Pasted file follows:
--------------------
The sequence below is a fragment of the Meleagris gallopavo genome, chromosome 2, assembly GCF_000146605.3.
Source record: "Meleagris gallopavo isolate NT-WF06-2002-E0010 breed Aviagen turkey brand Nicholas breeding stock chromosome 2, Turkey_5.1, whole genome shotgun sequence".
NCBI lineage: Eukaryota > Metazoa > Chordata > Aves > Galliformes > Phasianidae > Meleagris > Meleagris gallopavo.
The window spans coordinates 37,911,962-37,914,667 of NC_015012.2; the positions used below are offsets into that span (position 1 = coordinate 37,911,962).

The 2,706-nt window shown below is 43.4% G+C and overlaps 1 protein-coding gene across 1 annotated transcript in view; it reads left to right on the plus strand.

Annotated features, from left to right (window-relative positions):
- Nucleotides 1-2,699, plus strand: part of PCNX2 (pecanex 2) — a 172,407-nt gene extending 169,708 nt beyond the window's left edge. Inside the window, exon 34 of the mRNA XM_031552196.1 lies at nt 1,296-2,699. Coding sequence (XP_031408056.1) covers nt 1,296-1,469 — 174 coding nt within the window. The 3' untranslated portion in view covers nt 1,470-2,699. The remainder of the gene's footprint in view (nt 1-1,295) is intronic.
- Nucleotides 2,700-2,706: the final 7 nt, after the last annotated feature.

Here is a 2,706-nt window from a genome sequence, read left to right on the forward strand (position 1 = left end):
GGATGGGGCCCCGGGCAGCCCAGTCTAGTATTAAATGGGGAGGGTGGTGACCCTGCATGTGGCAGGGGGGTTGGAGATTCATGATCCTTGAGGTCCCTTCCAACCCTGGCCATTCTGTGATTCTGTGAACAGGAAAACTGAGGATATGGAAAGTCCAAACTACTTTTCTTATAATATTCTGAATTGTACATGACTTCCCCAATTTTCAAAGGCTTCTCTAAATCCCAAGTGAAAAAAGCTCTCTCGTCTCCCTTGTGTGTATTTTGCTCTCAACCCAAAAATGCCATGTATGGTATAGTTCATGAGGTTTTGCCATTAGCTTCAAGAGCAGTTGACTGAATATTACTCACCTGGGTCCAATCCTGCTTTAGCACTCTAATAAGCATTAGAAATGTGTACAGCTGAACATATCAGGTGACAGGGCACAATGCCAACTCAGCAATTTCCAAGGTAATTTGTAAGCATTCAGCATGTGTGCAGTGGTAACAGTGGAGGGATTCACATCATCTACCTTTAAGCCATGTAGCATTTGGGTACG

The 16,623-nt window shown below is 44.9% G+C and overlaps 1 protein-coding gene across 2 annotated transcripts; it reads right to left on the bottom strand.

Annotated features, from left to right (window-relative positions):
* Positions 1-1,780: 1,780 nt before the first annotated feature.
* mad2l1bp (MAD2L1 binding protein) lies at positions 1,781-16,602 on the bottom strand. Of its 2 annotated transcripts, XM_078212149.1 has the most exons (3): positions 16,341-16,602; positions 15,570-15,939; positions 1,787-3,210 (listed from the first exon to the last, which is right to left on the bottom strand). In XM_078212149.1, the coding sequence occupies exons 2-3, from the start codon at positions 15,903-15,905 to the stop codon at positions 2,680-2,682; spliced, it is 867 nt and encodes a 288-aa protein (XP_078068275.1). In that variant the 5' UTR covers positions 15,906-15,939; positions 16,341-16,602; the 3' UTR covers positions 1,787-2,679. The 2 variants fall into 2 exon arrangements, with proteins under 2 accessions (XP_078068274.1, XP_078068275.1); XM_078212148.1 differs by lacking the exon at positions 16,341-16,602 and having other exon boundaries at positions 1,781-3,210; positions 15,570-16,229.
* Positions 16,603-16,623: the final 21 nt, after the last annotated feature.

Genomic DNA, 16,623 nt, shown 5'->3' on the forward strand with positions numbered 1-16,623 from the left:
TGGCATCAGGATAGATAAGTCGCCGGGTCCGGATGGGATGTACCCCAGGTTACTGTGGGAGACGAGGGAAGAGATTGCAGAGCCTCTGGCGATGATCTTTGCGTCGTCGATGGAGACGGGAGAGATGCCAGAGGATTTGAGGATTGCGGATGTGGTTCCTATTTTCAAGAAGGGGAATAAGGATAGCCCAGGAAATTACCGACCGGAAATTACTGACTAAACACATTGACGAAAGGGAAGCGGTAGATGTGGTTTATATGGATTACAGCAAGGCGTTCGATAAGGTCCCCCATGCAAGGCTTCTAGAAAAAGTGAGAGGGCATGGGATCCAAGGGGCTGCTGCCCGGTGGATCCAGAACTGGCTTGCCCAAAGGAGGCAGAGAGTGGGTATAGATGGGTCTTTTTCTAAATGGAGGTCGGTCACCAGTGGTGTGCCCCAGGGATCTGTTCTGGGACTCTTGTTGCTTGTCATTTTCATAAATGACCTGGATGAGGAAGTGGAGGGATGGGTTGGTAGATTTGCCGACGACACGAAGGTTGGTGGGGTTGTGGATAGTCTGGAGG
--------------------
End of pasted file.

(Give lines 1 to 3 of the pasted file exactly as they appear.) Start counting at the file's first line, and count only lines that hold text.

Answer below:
The sequence below is a fragment of the Meleagris gallopavo genome, chromosome 2, assembly GCF_000146605.3.
Source record: "Meleagris gallopavo isolate NT-WF06-2002-E0010 breed Aviagen turkey brand Nicholas breeding stock chromosome 2, Turkey_5.1, whole genome shotgun sequence".
NCBI lineage: Eukaryota > Metazoa > Chordata > Aves > Galliformes > Phasianidae > Meleagris > Meleagris gallopavo.